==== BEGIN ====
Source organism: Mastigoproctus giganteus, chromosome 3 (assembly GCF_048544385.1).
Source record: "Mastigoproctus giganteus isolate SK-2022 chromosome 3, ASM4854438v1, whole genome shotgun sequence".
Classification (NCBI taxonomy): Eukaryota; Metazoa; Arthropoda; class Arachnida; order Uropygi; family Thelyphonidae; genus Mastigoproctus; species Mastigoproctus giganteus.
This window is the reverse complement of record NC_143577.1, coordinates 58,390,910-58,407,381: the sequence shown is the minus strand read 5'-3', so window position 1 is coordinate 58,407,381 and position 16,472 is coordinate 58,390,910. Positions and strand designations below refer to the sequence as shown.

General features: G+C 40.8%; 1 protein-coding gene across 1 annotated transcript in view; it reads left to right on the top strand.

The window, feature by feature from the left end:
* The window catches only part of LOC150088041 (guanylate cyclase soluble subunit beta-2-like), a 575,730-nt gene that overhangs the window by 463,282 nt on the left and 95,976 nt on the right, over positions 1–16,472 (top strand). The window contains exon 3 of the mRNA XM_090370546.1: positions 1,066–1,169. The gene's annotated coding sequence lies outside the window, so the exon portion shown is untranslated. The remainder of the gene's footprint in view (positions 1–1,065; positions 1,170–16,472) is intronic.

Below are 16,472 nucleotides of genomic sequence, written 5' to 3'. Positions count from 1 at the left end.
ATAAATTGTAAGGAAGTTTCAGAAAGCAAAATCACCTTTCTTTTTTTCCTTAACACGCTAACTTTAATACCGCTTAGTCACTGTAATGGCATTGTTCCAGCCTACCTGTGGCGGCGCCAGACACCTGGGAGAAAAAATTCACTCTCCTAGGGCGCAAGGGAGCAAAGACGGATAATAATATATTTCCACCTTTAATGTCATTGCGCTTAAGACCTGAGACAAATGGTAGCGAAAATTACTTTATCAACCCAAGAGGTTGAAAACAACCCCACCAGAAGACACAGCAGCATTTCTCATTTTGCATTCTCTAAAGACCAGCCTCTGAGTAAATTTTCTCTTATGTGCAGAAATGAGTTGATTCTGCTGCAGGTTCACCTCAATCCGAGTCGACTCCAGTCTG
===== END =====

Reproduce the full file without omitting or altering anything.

Source organism: Mastigoproctus giganteus, chromosome 3 (assembly GCF_048544385.1).
Source record: "Mastigoproctus giganteus isolate SK-2022 chromosome 3, ASM4854438v1, whole genome shotgun sequence".
Classification (NCBI taxonomy): Eukaryota; Metazoa; Arthropoda; class Arachnida; order Uropygi; family Thelyphonidae; genus Mastigoproctus; species Mastigoproctus giganteus.
This window is the reverse complement of record NC_143577.1, coordinates 58,390,910-58,407,381: the sequence shown is the minus strand read 5'-3', so window position 1 is coordinate 58,407,381 and position 16,472 is coordinate 58,390,910. Positions and strand designations below refer to the sequence as shown.

General features: G+C 40.8%; 1 protein-coding gene across 1 annotated transcript in view; it reads left to right on the top strand.

The window, feature by feature from the left end:
* The window catches only part of LOC150088041 (guanylate cyclase soluble subunit beta-2-like), a 575,730-nt gene that overhangs the window by 463,282 nt on the left and 95,976 nt on the right, over positions 1–16,472 (top strand). The window contains exon 3 of the mRNA XM_090370546.1: positions 1,066–1,169. The gene's annotated coding sequence lies outside the window, so the exon portion shown is untranslated. The remainder of the gene's footprint in view (positions 1–1,065; positions 1,170–16,472) is intronic.

Below are 16,472 nucleotides of genomic sequence, written 5' to 3'. Positions count from 1 at the left end.
ATAAATTGTAAGGAAGTTTCAGAAAGCAAAATCACCTTTCTTTTTTTCCTTAACACGCTAACTTTAATACCGCTTAGTCACTGTAATGGCATTGTTCCAGCCTACCTGTGGCGGCGCCAGACACCTGGGAGAAAAAATTCACTCTCCTAGGGCGCAAGGGAGCAAAGACGGATAATAATATATTTCCACCTTTAATGTCATTGCGCTTAAGACCTGAGACAAATGGTAGCGAAAATTACTTTATCAACCCAAGAGGTTGAAAACAACCCCACCAGAAGACACAGCAGCATTTCTCATTTTGCATTCTCTAAAGACCAGCCTCTGAGTAAATTTTCTCTTATGTGCAGAAATGAGTTGATTCTGCTGCAGGTTCACCTCAATCCGAGTCGACTCCAGTCTG